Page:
|Place of origin||France|
|Main ingredients||Varies by type|
|16x16px Cookbook:Petit four 16x16px Petit four|
|This article includes a list of references, related reading or external links, but its sources remain unclear because it lacks inline citations. (March 2011)|
Petits fours were traditionally made in a smaller oven next to the main oven. In the 18th century some bakers made them during the cooling process of coal-fired brick ovens to take advantage of their stored heat, thus exploiting coal's high burning temperature and economizing on its high expense relative to wood.
In 19th century France, gas ovens did not exist. People largely used the breadmakers' ovens which only had two settings. A very strong and high heat setting used for roasting meats and vegetables, or the Petit four setting. This setting was of a lower temperature allowing the correct heat to cook pastries.
Petits fours come in three varieties:
- Glacé ("glazed"), iced or decorated tiny cakes covered in fondant or icing, small éclairs, and tartlets
- Salé ("salted"), savoury bite-sized appetizers usually served at cocktail parties or buffets
- Sec ("dry"), dainty biscuits, baked meringues, macarons, and puff pastries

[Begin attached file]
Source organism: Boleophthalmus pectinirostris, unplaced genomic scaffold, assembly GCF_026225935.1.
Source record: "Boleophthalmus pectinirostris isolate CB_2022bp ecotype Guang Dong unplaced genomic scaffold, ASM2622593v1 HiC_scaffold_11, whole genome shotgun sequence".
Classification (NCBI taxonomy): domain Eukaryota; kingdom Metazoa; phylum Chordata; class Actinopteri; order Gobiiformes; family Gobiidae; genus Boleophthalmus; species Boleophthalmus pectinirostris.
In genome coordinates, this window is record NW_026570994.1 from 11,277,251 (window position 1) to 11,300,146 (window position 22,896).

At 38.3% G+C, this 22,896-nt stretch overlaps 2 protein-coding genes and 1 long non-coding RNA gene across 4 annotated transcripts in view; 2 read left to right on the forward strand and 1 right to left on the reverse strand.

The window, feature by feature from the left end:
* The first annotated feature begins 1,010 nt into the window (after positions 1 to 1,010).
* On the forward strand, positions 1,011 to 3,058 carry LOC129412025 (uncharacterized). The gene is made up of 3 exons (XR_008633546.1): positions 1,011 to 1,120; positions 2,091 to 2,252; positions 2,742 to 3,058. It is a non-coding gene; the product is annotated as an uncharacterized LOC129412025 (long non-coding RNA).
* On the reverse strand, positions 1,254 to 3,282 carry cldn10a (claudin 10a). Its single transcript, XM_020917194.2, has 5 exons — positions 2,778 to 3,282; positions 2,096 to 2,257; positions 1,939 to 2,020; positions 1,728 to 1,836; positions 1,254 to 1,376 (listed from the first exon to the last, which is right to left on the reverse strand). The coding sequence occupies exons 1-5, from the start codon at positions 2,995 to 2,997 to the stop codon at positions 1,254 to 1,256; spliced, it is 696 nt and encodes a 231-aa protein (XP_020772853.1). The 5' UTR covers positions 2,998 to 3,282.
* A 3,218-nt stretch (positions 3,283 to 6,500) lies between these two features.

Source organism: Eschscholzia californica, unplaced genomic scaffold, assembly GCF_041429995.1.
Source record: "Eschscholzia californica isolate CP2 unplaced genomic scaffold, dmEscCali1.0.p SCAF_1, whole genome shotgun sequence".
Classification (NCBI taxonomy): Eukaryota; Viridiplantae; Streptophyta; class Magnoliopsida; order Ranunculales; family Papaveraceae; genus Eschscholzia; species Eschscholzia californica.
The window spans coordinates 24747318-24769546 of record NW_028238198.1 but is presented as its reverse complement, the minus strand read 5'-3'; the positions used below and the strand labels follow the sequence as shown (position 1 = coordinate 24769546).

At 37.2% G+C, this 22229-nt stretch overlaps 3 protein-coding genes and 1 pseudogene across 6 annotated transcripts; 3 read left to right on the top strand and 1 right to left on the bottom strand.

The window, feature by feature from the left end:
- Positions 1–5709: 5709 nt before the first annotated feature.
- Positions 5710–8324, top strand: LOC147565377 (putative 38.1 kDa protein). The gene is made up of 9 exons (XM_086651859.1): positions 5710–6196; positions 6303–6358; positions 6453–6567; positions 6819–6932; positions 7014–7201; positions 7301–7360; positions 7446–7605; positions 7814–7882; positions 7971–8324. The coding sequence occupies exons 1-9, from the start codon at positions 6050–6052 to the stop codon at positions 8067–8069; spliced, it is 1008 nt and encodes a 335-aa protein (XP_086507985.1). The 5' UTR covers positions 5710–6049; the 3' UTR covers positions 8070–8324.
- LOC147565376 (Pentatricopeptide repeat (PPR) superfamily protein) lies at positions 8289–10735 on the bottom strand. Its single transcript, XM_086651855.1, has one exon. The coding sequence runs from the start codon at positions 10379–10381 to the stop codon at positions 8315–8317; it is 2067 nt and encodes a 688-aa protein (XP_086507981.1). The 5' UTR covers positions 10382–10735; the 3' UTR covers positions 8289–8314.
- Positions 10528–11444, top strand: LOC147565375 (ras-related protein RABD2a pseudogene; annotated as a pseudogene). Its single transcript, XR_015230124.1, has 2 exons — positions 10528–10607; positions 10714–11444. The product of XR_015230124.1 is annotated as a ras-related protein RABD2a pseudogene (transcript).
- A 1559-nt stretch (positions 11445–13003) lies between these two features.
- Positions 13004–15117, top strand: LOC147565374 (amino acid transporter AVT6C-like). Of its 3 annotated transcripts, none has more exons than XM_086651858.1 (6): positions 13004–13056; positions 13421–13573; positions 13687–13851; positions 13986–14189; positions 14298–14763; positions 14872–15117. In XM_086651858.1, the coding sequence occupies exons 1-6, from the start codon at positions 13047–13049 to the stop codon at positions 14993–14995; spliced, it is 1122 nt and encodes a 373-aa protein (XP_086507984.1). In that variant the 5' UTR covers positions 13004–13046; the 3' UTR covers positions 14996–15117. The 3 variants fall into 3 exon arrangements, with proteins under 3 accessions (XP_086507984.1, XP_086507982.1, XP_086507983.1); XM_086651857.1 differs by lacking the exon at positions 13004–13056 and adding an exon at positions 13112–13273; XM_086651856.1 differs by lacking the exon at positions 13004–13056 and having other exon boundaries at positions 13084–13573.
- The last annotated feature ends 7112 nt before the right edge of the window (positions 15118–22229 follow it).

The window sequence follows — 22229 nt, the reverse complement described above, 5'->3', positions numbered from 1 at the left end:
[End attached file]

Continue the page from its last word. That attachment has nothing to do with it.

In a French patisserie, assorted small desserts are usually called mignardises, while hard, buttery biscuits are called petit fours.
- French Fancy, a similar British variety
- Punschkrapfen, a similar Austrian dessert
- List of French desserts
- Food portal
|40x40px||Wikimedia Commons has media related to Petits fours.|
- Garrett, Toba. Professional Cake Decorating. Hoboken, N.J.: John Wiley & Sons, 2007. Page 226.
- Kingslee, John. A Professional Text to Bakery and Confectionary. New Delhi, India: New Age International, 2006. Page 244.
- Maxfield, Jaynie. Cake Decorating for the First Time. New York: Sterling Pub, 2003. Page 58.
- Rinsky, Glenn, and Laura Halpin Rinsky. The Pastry Chef's Companion: A Comprehensive Resource Guide for the Baking and Pastry Professional. Hoboken, N.J.: John Wiley & Sons, 2009. Page 214.